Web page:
Joint Venture Announced Between U.S. and Korean Stem Cell Companies

The U.S. company Advanced Cell Technology (ACT) and the South Korean company CHA Biotech Ltd. have announced the formation of new company that is the product of a joint venture. The new company is to be known as “Stem Cell and Regenerative Medicine International” and will be headquartered in Worcester, Massachusetts, the site of one of ACT’s laboratories and former headquarters.

CHA Biotech, which is based in Seoul, operates a cord blood bank known as CHA i-Cord in addition to an active regenerative medicine R&D facility. Similarly, ACT is well known for a number of accomplishments in regenerative medicine, especially for their development of the hemangioblast cell technology. In the new partnership, both companies will collaborate together as one new company in the further development and commercialization of proprietary stem cell technology and cell-based clinical therapies. Under the agreement, the new company will be majority owned by CHA, to whom ACT will exclusively license all of its hemangioblast technology. Hemangioblasts are precursor cells with the ability to differentiate into both hematopoietic and endothelial cell lineages, and are found in embryonic tissue as well as in the tissue and circulating stem cells in the peripheral blood of adults.

Operating the largest stem cell research institute in Korea, CHA Biotech was founded in 2000 to develop gene therapy in addition to stem cell therapies. In 2002 the company expanded into the U.S. by opening the CHA Fertility Center in Los Angeles, which was followed in 2005 by the acquisition of the Hollywood Presbyterian Medical Center, an acute-care hospital in Los Angeles.

Advanced Cell Technology is involved in both embryonic and adult stem cell research. Its Myoblast technology consists of an autologous adult stem cell therapy designated for the treatment of heart disease which has successfully completed four Phase I clinical trials and has FDA clearance to begin Phase II trials. In addition, ACT is developing its RPE (retinal pigment epithelial cell) program for the treatment of retinal degenerative disorders, and its HG (hemangioblast) cell program for the treatment of blood disorders, cardiovascular disease, stroke and cancer.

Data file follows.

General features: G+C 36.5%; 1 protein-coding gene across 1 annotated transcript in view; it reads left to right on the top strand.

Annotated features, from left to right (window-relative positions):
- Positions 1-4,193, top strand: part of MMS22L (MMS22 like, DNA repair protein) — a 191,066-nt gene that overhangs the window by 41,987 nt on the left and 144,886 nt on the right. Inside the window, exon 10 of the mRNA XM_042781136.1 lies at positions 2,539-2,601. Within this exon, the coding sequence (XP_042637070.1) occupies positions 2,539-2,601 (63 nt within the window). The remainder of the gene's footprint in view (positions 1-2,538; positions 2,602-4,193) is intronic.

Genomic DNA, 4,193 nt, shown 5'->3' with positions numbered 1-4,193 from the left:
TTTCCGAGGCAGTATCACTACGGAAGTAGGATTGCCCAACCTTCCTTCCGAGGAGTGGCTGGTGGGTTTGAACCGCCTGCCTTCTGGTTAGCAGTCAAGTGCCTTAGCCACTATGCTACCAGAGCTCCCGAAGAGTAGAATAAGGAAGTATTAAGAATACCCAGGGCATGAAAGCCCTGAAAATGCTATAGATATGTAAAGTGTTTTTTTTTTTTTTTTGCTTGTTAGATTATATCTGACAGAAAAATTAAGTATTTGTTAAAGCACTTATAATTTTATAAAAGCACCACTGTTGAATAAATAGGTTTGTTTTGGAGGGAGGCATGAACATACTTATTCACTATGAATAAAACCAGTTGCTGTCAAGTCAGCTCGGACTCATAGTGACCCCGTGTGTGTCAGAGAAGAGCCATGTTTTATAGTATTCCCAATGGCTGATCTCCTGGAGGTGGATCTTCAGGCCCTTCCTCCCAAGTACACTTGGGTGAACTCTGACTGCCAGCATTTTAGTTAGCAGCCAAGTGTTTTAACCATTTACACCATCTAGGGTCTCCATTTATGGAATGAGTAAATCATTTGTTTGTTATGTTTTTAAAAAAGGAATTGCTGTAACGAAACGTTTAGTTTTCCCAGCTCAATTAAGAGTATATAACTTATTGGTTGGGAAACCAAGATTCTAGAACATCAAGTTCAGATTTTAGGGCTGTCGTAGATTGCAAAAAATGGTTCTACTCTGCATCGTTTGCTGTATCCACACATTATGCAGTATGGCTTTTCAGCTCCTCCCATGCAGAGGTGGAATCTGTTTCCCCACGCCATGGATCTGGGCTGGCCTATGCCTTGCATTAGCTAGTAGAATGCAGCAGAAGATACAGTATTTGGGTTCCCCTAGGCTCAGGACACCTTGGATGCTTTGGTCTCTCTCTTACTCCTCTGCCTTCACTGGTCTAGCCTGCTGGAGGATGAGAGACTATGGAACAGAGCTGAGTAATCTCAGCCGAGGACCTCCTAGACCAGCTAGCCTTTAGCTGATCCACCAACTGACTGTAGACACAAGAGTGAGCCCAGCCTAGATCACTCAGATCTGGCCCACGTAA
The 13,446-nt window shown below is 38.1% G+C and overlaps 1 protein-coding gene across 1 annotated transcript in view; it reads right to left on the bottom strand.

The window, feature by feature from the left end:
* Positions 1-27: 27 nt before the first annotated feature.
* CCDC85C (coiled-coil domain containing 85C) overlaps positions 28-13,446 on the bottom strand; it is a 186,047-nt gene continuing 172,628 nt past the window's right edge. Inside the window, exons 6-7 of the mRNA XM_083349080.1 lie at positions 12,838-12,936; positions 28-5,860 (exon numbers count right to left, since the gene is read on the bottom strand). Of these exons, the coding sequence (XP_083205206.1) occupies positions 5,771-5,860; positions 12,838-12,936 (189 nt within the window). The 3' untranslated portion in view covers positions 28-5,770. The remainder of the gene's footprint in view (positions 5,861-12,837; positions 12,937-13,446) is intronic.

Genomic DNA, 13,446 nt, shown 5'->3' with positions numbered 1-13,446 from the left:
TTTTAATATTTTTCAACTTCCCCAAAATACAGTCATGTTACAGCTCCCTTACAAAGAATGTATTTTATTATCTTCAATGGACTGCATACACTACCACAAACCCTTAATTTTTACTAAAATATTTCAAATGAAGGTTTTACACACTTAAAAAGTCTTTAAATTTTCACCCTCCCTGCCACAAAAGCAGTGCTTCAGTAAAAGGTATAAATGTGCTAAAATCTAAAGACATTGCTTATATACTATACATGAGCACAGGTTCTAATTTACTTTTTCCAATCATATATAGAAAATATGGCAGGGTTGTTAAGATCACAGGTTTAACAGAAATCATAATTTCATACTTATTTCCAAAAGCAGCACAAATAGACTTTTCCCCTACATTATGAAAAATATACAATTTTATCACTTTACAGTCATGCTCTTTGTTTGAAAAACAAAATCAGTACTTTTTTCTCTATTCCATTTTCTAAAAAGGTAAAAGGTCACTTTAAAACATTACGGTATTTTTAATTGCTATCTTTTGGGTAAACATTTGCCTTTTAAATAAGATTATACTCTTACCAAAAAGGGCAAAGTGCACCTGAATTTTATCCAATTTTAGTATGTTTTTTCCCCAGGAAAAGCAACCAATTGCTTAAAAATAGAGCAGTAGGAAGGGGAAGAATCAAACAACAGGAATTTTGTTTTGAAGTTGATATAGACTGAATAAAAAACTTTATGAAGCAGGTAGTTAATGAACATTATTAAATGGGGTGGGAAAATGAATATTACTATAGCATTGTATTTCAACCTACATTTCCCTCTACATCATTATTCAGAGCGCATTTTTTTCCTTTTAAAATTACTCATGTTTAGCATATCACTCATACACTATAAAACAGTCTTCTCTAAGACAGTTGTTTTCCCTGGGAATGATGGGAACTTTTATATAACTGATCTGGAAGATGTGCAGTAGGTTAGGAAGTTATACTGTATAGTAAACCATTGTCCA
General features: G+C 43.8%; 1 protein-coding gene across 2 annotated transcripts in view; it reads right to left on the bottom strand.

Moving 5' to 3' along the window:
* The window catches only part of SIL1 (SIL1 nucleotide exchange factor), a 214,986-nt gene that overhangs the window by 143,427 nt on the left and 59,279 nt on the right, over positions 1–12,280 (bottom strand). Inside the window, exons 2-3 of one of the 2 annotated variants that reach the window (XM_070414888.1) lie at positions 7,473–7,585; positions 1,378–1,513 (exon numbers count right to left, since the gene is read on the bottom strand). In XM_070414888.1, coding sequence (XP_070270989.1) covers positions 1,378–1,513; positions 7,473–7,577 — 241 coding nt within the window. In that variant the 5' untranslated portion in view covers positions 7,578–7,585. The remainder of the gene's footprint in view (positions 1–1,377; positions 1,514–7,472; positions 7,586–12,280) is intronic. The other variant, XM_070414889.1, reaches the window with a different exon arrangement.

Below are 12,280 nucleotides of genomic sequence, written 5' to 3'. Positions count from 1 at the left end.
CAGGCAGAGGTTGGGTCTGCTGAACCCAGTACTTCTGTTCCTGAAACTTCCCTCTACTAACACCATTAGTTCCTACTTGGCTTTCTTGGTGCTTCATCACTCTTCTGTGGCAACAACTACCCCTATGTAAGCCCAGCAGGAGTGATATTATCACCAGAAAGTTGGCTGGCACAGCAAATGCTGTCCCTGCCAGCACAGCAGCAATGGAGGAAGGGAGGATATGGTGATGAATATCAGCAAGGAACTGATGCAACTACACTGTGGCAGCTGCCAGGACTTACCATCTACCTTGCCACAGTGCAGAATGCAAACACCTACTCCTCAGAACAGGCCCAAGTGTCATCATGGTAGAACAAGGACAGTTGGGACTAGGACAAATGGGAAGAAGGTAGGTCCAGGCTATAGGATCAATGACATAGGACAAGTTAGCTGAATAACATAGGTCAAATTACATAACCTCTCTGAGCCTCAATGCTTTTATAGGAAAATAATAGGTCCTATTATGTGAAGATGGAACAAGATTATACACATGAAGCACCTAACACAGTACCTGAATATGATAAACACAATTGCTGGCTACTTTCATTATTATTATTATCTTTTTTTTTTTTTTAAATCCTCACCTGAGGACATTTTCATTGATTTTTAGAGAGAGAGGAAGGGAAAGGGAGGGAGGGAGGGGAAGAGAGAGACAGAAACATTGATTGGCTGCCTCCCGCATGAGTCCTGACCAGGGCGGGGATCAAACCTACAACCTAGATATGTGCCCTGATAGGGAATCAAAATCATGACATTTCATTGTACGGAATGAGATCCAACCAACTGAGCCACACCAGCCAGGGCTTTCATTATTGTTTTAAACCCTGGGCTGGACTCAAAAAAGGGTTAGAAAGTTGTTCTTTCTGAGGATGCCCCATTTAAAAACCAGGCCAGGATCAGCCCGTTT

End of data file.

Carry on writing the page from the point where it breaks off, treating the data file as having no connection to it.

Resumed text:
Since August of 2006, when ACT announced a novel technique for generating embryonic stem cell lines without destroying the embryos, the company has announced on several occasions the creation of human embryonic stem cell lines that did not involve the destruction of embryos. Currently ACT owns or licenses over 380 patents and patent applications, and continues to operate laboratories both in Massachusetts and California, even though it moved its headquarters from Worcester, Massachusetts to Los Angeles in 2006 in order to take advantage of the $3 billion stem cell research initiative that was voted into state law in California with the passing of Proposition 71 in 2004.

The accelerating pace of international joint ventures is merely another indication of the rapid globalization of biotechnology, especially in the field of regenerative medicine, which has the potential to change the fundamental nature of health care and medical treatment for everyone on the planet. Along those lines, ACT’s chief scientific officer and head of the joint venture, Dr. Robert Lanza, was featured in a television special with Barbara Walters entitled, “Live to be 150 – Can You Do It?”, which was broadcast in the U.S. in April of 2008.

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